Check Out: Notorious

Hip hop is all grown up. Later this year, Run-D.M.C.’s Adidas’ will walk into the Rock ‘N Roll Hall of Fame in Cleveland. Last year, Jay-Z and Mary J Blige played to well-dressed, middle-aged crowds on an arena tour reminiscent of rock nostalgia shows by groups like U2. Perhaps most telling of all, VH-1 has established itself as television’s best source for hip hop entertainment, dedicating an increasing number of their goofy little list-based shows to the topic and even throwing a yearly award show bash where gray-haired legends and fans hobnob and talk about where the genre went wrong. Hell, the president of the United States is open about his love for rap. And last weekend rap broke down another barrier to established legitimacy with the release of its first big budget Hollywood biopic.

For better or worse, Notorious covers all the bases expected in films like this, condensing the artist’s life into a two hour coming-of-age morality tale. While the short life, and even shorter career, of the protagonist means the filmmakers don’t have to cover quite as much ground as on some similar pictures, the very nature of the biopic makes it necessary to gloss over most elements of the story.

The filmmakers benefited from the fact that the events of the story happened relatively recently, by utilizing a number of first-hand sources. Sean “Puffy” Combs executive produced the project and Biggie’s mother, Voletta Wallace, also found her way into the credits. But by far the most interesting connection is C.J. Wallace, Biggie’s son, who portrays his father as a snot-nosed eleven-year-old, dis’d by the girls and abandoned by his dad. Little Biggie comes across as fragile, lovable, and a little pathetic, finding solace in his stereo and scribbling PG-rated tirades against his absent father in his notebook.

Casting the full-grown (emphasis on “full”) Christopher Wallace created a little more of a challenge. Open auditions were held and a wide variety of rappers, actors, and nobodies tried out, including Beanie Siegel. In the end, the role was given to Jamal Woolard, a Brooklyn rapper who goes by the name “Gravy”. Woolard’s previous claim to fame was being shot outside Hot 97’s studio and subsequently having his music banned from the station’s airwaves.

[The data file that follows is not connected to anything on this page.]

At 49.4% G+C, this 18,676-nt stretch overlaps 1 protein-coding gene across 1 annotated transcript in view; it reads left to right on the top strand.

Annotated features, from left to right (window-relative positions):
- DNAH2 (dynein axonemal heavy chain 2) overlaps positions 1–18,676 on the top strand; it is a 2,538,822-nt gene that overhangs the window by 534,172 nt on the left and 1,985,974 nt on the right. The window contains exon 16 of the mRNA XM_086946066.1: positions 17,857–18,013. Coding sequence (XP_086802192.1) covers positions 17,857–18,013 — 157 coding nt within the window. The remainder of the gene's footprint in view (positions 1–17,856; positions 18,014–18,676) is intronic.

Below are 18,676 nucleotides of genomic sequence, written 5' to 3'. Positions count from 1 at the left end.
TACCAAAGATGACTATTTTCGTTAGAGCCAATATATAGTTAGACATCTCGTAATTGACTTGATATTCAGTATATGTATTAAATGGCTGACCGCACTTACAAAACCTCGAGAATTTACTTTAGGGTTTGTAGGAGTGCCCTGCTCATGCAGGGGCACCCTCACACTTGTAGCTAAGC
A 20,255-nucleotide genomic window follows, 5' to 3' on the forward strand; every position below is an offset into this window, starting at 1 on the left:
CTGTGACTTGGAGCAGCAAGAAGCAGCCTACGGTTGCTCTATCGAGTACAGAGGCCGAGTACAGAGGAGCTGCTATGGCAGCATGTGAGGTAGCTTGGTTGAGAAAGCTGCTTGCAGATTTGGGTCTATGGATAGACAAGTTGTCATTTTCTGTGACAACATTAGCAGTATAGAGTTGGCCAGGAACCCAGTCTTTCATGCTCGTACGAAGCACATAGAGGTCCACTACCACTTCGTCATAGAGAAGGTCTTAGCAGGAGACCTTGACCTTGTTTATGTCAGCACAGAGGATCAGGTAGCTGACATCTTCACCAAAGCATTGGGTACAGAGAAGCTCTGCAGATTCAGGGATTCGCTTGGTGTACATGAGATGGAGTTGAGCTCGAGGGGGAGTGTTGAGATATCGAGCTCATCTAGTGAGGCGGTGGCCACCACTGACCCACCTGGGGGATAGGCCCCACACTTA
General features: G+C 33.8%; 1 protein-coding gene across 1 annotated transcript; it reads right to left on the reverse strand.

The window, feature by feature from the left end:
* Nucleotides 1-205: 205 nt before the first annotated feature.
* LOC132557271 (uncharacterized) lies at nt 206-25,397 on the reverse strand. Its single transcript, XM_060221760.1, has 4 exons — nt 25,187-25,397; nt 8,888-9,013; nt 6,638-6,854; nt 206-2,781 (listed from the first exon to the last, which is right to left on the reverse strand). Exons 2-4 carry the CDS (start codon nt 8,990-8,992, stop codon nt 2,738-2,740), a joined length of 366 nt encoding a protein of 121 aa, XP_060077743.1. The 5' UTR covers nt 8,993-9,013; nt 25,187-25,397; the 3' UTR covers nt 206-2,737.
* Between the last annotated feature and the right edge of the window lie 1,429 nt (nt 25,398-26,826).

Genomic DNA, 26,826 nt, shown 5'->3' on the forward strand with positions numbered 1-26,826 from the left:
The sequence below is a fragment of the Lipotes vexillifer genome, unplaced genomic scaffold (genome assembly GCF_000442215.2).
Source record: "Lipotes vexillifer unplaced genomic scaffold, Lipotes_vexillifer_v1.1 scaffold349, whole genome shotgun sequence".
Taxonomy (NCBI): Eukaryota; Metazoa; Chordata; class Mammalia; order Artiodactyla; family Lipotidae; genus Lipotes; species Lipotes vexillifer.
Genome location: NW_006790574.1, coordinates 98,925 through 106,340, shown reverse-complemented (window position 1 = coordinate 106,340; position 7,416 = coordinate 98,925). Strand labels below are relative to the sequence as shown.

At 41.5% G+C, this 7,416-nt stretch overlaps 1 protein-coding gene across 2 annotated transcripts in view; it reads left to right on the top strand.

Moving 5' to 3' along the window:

Where Notorious struggles is in its insistence to follow tired biopic clichés. Christopher Wallace joins the ranks of artists whose lives can seemingly be divided into four predictable segments:

1) Pesky, lovable and sad child who seems to have all the chips stacked against him. Usually has daddy issues.

2) Misunderstood teenager/young adult who uses questionable means to scrape by, all the while pursuing a misguided career in music.

3) Young adult hits it big and changes old habits, but soon becomes a monster as the money and fame go to his head.

4) In the waning days of his life, everything clicks for the protagonist. He makes right with all those he wronged and he learns a valuable lesson on the meaning of life.

That’s Notorious in a nutshell. It’s also Ray and Walk the Line and any number of other films. The life of the artist is turned into a coming-of-age morality tale through which the audience is intended to learn life lessons right along with the hero.

On the one hand, there’s nothing really wrong with this. The heroes of these films are torn between good and evil, just as we all are, and their humanity is brought out in the movies. People are not all good or all bad and films like this bring that out. The problem is that they do not go far enough. Within each quadrant of the artist’s life he is fenced in. Biggie as a child is a perfect angel. Biggie as a star is an unforgivable beast. And of course, as he approaches his final days, once again Biggie can do no wrong. The artist’s humanity is twisted in order to achieve the ultimate goal of teaching a lesson. In this case the lesson is that Biggie “became a man” before he died. Which means that with about fifteen minutes left in the film he just all of a sudden starts doing the right thing in every single situation all the time. The catalyst to this remarkable turnaround is the death of Tupac.

Now I am certainly willing to believe that the death of Tupac forced Biggie to rethink his priorities, and it seems likely that he was on the right path to getting his life together, but come on….was Life After Death really that much more mature of an album than Ready to Die? Yes, people change, but they don’t go from being all bad to all good in a matter of weeks. They don’t go from being all bad to all good ever.

Of course, this is all just a minor squabble. Notorious is actually a wildly enjoyable two hours that I would recommend to any hip hop fan. The acting is good and the music is better. And I truly do want to believe that the moment Biggie first rapped “Juicy” in the studio was exactly the way it was portrayed in the film.

So why did I spend so much time discussing what I didn’t like about a movie I liked? Because I’m not a movie critic.

For all the emotion manufactured by the filmmakers, one thing could not be made up. In the film’s closing scene, as Biggie’s body is being transported to his final resting place, a crowd of people gathers along the Brooklyn streets to see him off. In the words of Voletta Wallace, who provides a voice-over, “Then somebody turned on a radio.” Twelve years later, they are still dancing.

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